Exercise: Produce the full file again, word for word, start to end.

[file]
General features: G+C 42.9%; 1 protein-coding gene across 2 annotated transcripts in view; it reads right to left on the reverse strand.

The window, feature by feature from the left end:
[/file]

General features: G+C 42.9%; 1 protein-coding gene across 2 annotated transcripts in view; it reads right to left on the reverse strand.

The window, feature by feature from the left end: